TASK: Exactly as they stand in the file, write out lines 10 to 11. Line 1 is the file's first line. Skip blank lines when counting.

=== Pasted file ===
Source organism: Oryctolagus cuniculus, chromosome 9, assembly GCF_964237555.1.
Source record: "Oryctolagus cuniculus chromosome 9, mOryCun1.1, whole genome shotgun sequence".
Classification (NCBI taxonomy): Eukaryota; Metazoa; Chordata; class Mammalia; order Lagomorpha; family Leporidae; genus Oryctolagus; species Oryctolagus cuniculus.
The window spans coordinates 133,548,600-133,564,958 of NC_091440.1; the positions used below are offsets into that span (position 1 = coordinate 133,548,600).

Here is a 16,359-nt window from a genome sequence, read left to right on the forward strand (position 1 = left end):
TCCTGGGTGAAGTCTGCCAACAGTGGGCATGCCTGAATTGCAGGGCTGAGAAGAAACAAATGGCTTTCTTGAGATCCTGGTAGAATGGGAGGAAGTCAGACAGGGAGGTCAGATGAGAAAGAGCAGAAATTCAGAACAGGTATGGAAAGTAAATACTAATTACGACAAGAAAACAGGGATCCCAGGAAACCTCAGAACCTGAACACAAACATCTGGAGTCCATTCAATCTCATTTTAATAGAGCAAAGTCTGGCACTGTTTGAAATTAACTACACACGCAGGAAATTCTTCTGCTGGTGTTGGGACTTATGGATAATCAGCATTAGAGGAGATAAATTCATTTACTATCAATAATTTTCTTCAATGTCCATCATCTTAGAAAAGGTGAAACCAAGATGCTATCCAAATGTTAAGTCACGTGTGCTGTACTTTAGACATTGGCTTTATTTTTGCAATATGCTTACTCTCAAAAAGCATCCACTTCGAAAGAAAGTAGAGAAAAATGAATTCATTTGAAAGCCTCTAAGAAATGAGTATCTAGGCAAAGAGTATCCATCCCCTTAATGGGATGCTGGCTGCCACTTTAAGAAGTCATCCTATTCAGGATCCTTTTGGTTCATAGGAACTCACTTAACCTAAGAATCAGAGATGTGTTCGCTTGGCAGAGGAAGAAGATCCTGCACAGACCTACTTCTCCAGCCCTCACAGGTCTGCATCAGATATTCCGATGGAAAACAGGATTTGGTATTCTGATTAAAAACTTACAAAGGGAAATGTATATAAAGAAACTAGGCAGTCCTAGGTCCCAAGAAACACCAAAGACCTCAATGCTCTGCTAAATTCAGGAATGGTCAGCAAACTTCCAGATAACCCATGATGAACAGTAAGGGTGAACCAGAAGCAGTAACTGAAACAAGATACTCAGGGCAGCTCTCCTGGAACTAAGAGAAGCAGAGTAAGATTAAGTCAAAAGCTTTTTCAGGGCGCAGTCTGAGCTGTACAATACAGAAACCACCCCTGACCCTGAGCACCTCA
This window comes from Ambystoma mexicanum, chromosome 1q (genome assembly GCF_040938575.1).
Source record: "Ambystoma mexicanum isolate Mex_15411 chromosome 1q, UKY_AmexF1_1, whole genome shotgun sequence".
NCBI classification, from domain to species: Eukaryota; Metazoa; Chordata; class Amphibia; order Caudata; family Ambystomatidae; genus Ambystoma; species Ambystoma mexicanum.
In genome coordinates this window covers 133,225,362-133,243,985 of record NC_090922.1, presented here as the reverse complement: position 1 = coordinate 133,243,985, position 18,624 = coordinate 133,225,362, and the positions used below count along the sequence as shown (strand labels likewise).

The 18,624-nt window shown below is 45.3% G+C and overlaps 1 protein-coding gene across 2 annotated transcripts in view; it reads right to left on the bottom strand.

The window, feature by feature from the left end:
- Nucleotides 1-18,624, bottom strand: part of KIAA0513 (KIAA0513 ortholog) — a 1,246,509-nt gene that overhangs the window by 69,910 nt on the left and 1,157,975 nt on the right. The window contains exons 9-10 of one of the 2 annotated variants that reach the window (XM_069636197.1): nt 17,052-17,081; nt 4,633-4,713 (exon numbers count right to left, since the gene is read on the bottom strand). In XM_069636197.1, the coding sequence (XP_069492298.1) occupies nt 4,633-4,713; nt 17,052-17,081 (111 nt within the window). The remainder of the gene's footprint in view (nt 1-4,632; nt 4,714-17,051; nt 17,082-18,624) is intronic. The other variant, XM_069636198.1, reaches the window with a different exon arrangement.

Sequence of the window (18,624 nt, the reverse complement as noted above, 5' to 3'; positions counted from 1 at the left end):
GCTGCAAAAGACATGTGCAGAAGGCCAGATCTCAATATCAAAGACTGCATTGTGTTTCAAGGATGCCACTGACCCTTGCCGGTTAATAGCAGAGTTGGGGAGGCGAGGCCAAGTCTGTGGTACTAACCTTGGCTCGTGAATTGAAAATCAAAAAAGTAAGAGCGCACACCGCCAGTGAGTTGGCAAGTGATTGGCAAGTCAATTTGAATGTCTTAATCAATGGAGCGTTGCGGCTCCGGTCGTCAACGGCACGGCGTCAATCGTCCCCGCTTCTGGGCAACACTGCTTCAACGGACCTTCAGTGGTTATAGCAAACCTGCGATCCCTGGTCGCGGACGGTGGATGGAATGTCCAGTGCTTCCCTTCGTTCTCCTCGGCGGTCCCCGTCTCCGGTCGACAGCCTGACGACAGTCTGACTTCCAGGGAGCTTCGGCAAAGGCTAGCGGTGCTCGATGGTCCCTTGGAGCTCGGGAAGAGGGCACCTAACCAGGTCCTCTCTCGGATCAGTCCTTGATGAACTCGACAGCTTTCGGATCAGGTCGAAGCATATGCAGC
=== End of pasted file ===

In genome coordinates this window covers 133,225,362-133,243,985 of record NC_090922.1, presented here as the reverse complement: position 1 = coordinate 133,243,985, position 18,624 = coordinate 133,225,362, and the positions used below count along the sequence as shown (strand labels likewise).

The 18,624-nt window shown below is 45.3% G+C and overlaps 1 protein-coding gene across 2 annotated transcripts in view; it reads right to left on the bottom strand.